This article originally appeared in The Great Rattlesnake Highway blog.
There was once a time when I could chase down an Eastern Yellow-bellied Racer. Well, if it was on a flat surface … maybe if I had a head start. Probably not now, unless my head start was that I was allowed to grab it before it saw me. These snakes are not called “racers” for nothing.
They can cruise around on a hot summer day, their big eyes alert to any movement, watching for a grasshopper or lizard to spring into action, and ready to give chase. When they do flush some unfortunate prey animal, they are unrelenting in pursuit. When a big grasshopper lands and freezes, the snake may have to search until it again makes the insect jump, and at that point the chase resumes. Having no venom and no ability to wrap and constrict, the racer simply swallows its prey or maybe pins it on the ground with a section of its body while swallowing. Racers can eat animals as large as a mouse or medium-sized frog, relying on the rows of sharp, recurved teeth and strong jaws to overcome the struggles of its prey.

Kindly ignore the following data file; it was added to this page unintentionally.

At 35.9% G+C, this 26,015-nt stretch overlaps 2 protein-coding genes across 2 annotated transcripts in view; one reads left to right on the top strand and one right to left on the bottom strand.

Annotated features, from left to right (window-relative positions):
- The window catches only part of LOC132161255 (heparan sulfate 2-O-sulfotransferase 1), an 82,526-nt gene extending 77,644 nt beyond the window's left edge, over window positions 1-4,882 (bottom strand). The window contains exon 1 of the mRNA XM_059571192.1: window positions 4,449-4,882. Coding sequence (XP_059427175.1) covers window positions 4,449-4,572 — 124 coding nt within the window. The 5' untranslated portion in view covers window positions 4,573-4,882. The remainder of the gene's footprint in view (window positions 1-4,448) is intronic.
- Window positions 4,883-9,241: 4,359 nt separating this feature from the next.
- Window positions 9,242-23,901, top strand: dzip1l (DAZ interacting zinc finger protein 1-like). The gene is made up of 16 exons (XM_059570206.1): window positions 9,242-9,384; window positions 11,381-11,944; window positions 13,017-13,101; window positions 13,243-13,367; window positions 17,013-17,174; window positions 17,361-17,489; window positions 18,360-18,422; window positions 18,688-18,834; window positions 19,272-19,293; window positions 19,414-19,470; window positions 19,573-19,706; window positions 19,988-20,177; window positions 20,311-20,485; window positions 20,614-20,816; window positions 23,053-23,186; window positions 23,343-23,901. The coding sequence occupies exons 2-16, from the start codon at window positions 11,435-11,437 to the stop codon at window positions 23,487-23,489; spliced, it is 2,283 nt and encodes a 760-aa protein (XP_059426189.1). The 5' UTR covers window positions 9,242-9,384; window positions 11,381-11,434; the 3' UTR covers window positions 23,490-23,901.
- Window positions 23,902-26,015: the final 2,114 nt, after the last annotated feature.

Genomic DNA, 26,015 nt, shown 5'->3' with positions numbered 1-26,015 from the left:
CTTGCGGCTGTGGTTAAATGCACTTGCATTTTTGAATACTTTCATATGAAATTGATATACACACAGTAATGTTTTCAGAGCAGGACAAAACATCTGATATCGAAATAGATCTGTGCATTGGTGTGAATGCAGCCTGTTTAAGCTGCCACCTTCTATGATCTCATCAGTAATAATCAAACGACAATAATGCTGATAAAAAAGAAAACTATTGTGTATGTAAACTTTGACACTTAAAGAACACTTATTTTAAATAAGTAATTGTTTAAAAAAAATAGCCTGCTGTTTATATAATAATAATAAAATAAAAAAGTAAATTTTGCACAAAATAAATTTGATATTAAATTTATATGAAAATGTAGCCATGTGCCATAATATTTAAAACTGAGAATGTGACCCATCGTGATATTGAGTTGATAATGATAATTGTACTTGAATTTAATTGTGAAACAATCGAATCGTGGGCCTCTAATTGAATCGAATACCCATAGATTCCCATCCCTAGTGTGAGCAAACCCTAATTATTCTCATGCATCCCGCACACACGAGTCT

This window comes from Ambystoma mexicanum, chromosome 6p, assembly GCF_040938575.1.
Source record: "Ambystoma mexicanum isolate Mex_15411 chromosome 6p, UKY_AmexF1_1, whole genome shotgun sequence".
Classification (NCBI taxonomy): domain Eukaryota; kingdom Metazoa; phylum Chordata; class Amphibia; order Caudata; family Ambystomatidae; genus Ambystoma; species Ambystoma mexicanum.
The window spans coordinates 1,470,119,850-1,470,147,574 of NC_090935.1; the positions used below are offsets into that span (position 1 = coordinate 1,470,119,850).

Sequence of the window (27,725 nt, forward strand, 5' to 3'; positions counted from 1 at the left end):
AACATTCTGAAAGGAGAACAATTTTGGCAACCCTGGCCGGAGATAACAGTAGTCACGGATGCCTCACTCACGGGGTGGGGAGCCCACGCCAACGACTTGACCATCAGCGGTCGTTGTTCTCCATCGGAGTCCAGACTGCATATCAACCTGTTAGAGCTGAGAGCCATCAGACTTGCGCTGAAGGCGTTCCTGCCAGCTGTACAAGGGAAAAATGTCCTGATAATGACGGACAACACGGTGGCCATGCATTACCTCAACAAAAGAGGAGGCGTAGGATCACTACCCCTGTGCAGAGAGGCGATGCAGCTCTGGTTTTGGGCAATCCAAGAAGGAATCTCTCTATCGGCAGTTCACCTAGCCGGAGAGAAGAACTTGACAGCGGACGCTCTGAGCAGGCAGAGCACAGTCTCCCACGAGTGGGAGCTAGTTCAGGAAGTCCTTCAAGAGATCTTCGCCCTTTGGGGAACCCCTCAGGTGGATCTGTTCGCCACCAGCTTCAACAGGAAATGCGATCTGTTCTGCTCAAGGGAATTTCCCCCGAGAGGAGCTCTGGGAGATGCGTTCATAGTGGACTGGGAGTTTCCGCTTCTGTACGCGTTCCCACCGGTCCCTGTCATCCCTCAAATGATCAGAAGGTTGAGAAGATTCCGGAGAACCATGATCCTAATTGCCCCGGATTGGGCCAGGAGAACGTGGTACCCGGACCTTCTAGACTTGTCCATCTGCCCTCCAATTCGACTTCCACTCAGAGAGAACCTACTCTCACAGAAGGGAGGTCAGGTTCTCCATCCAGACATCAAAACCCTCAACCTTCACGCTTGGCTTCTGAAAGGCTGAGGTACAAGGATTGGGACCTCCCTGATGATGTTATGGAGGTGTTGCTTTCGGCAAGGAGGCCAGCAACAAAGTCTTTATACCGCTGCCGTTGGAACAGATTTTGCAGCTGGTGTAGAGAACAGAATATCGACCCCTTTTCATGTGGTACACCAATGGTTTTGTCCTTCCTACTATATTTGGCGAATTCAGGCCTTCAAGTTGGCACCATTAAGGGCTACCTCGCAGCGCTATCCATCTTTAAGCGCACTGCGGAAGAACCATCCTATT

Many years ago, my family moved to Fort Worth and my knowledge of reptiles and amphibians expanded from days spent hanging out with museum staff and reading books. At the end of the summer, I would occasionally find a little spotted snake around the yard. Their pretty yellow bellies were speckled with rust-colored spots, and as I held them their large eyes looked alert, and their jet-black tongues tested the air. Around the same time, a group of us kids found a medium-sized snake stretched along a branch within a shrub in a neighbor’s yard. It sat motionless, watching us, and I recall it being a sort of olive greenish color. I was puzzled about this snake’s identity but later figured out that it was what some people called a “blue racer,” but down here in Texas it was a different form called the Eastern Yellow-bellied Racer. With further study, I discovered that the little spotted snakes I sometimes found at the end of summer were actually hatchlings of that same species. Over the course of a couple of years, the spots would fade and the snake would be brownish or olive or grayish-blue on top, and yellow underneath.